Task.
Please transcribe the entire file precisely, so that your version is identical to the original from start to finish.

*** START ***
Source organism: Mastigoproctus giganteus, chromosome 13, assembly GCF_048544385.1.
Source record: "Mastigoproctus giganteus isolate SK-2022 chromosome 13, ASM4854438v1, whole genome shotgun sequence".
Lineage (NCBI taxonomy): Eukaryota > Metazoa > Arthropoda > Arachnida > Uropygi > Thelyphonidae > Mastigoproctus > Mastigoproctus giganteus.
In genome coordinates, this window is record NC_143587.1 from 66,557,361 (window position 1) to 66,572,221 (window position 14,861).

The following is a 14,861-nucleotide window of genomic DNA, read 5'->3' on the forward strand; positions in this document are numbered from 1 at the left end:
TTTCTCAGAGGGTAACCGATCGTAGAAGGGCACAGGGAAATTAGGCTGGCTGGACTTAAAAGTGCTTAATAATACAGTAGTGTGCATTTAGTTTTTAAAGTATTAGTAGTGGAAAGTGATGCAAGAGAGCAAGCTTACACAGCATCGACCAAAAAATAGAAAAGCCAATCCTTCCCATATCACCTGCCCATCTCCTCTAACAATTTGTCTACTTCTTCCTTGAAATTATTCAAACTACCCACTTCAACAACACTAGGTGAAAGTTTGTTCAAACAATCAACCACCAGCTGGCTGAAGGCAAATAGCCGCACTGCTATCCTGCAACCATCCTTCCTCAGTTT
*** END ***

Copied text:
Source organism: Mastigoproctus giganteus, chromosome 13, assembly GCF_048544385.1.
Source record: "Mastigoproctus giganteus isolate SK-2022 chromosome 13, ASM4854438v1, whole genome shotgun sequence".
Lineage (NCBI taxonomy): Eukaryota > Metazoa > Arthropoda > Arachnida > Uropygi > Thelyphonidae > Mastigoproctus > Mastigoproctus giganteus.
In genome coordinates, this window is record NC_143587.1 from 66,557,361 (window position 1) to 66,572,221 (window position 14,861).

The following is a 14,861-nucleotide window of genomic DNA, read 5'->3' on the forward strand; positions in this document are numbered from 1 at the left end:
TTTCTCAGAGGGTAACCGATCGTAGAAGGGCACAGGGAAATTAGGCTGGCTGGACTTAAAAGTGCTTAATAATACAGTAGTGTGCATTTAGTTTTTAAAGTATTAGTAGTGGAAAGTGATGCAAGAGAGCAAGCTTACACAGCATCGACCAAAAAATAGAAAAGCCAATCCTTCCCATATCACCTGCCCATCTCCTCTAACAATTTGTCTACTTCTTCCTTGAAATTATTCAAACTACCCACTTCAACAACACTAGGTGAAAGTTTGTTCAAACAATCAACCACCAGCTGGCTGAAGGCAAATAGCCGCACTGCTATCCTGCAACCATCCTTCCTCAGTTT